Impact and burden of mental illness
Mental illness affects all Australians either directly or indirectly. Mental illness can vary in severity and be episodic or persistent in nature. An estimated 1 in 5 Australians experience mental illness in any given year, most of which will be mild (15% or an estimated 2.3 million Australians among the 15.3 million Australians) or moderate (7%, or an estimated 1.2 million people). It is estimated that around 5% or 800,000 people have a severe mental illness, of which 500,000 people have episodic mental illness and 300,000 have persistent mental illness (Productivity Commission 2020).
Burden of disease
Mental and substance use disorders, such as Depression, Anxiety and Drug use, are important drivers of disability and morbidity. The most recent Australian Burden of Disease Study (2018) examined the health loss due to disease and injury that is not improved by current treatment, rehabilitative and preventative efforts of the health system and society. For Australia, Mental and substance use disorders were estimated to be responsible for 13% of the total burden of disease in 2015, placing it 4th as a broad disease group after Cancer (18%), Musculoskeletal conditions (13%) and Cardiovascular diseases (14%) (AIHW 2021).
In terms of the non-fatal burden of disease, which is a measure of the number of years of ’healthy’ life lost due to living with a disability, Mental and substance use disorders were the 2nd largest contributor (24%) of the non-fatal burden of disease in Australia, behind Musculoskeletal conditions (25%) (AIHW 2021).
There is an association between diagnosis of mental illness and a physical disorder, often referred to as a ‘comorbid' disorder. From the 2007 NSMHWB of adults, 1 in 8 (12%) of people with a 12-month mental illness also reported a physical condition, with 1 in 20 (5%) reporting 2 or more physical conditions (ABS 2008).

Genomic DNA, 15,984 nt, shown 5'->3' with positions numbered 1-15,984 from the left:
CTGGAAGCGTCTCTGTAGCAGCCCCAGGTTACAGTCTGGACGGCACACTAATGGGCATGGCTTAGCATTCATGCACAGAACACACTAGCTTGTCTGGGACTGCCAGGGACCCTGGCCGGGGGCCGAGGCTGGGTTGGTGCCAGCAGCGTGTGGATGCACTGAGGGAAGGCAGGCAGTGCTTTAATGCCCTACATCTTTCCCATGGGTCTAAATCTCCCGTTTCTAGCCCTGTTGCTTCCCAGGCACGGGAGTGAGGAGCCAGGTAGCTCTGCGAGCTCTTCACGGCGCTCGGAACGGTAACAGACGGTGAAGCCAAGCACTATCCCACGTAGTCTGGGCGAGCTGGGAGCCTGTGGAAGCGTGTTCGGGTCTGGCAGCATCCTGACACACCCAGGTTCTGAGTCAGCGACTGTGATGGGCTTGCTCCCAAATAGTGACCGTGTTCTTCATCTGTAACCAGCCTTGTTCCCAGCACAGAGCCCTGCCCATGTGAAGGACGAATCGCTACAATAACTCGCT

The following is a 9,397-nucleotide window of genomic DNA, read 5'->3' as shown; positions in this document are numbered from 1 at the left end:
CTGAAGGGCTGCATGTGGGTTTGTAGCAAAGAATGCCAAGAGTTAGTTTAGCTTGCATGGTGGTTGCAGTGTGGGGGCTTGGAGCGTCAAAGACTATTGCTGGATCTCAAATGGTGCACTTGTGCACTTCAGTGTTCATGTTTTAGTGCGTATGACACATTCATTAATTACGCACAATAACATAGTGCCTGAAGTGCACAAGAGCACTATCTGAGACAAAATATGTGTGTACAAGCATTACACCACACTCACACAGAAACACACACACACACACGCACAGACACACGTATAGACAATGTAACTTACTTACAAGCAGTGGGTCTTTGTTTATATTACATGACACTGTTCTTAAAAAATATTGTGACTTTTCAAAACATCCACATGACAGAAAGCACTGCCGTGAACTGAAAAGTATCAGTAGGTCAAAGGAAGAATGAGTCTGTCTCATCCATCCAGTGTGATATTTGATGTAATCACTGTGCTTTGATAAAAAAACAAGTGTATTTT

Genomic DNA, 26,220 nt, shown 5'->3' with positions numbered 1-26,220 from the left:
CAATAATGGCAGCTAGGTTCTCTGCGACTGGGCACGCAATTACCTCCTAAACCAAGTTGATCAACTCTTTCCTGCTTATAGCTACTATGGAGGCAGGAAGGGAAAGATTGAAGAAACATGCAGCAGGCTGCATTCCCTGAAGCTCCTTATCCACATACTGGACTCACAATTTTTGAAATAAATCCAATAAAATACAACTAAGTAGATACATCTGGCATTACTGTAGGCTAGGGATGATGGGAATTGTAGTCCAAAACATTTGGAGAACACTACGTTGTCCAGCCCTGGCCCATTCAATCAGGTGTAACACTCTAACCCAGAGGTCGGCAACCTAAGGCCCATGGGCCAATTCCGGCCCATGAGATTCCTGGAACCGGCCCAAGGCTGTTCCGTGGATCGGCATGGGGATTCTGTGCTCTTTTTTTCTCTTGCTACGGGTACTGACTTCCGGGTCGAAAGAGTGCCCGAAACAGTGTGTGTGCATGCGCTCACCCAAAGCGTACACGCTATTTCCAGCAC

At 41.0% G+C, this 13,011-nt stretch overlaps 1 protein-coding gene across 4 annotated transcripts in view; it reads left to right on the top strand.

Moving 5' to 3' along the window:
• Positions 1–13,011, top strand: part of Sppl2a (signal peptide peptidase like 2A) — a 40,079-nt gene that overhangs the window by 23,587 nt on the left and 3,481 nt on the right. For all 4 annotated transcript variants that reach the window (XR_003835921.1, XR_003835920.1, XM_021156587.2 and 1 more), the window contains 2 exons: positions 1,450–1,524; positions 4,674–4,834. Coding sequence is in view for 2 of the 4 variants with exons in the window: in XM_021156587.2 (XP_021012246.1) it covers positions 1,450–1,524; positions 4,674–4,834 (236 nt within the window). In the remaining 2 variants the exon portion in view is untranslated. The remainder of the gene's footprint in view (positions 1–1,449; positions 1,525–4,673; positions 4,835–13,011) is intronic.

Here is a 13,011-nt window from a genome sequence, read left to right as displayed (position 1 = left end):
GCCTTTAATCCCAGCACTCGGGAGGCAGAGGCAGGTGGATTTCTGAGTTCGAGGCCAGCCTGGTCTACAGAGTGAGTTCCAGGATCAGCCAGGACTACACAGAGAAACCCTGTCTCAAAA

According to the 2010 National Psychosis Survey, people with a psychotic illness also frequently experience poor physical health outcomes and comorbidities. For example, over one-quarter (27%) of survey participants had heart or circulatory conditions and over one-fifth (21%) had diabetes (compared with 16% and 6% respectively in the general population). This prevalence of Diabetes is more than 3 times the rate seen in the general population. Other comorbidities included Epilepsy (7% compared with 1% in the general population) and Severe headaches/migraines (25% compared with 9% in the general population) (Morgan et al. 2011).
Where do I go for more information?
More information on mental health can be found at:
|Burden of disease
||Burden of disease is measured in disability-adjusted life years (DALYs) – years of life lost due to premature mortality (fatal burden) and years of healthy life lost due to poor health (non-fatal burden).
||Comorbidity refers to occurrence of more than 1 condition/disorder at the same time.
||Prevalence measures the proportion of a population with a particular condition during a specified period of time (period/point prevalence), usually measured over a 12-month period or over the lifetime of an individual (lifetime prevalence).